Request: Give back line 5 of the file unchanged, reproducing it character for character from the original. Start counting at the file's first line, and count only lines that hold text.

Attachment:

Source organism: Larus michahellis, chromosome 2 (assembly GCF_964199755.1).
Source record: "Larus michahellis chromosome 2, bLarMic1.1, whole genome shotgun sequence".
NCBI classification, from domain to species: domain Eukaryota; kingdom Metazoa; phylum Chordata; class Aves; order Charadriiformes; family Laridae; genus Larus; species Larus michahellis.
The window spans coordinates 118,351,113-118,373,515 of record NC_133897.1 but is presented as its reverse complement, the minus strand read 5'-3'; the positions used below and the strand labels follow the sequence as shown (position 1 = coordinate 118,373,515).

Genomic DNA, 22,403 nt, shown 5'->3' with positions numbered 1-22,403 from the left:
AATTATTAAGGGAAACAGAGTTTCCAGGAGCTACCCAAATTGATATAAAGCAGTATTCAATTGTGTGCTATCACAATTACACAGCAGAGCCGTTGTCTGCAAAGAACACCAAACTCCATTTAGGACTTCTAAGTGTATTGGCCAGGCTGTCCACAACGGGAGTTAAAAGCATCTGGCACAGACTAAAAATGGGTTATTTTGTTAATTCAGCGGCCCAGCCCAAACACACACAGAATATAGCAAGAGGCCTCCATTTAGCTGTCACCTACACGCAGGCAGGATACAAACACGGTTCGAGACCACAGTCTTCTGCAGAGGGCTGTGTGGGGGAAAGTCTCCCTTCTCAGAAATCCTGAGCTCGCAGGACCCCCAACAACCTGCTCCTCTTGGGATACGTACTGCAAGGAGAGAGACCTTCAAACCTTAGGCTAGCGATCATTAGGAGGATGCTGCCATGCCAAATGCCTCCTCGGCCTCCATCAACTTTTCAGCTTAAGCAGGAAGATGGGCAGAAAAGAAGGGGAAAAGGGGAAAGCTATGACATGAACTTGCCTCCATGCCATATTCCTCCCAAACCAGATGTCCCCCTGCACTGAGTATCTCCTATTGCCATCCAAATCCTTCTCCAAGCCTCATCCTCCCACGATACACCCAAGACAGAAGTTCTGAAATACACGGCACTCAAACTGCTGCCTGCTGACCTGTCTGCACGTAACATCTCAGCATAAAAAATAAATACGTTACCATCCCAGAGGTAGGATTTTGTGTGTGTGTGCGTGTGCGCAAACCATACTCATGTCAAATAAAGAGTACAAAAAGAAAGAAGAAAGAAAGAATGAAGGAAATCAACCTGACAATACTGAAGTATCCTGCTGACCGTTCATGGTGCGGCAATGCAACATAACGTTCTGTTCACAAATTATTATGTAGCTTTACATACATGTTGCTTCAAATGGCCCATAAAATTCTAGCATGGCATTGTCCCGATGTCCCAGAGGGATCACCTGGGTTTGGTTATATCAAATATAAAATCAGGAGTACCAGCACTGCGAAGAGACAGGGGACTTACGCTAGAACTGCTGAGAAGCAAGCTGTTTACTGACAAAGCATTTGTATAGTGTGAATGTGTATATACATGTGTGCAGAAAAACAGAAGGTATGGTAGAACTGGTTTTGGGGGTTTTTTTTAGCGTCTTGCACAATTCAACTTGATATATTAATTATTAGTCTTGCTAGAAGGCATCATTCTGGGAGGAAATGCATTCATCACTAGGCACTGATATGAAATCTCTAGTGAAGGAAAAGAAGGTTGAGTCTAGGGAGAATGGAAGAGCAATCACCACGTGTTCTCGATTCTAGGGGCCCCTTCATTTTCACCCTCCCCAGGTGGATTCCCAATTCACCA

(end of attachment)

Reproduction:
Genomic DNA, 22,403 nt, shown 5'->3' with positions numbered 1-22,403 from the left: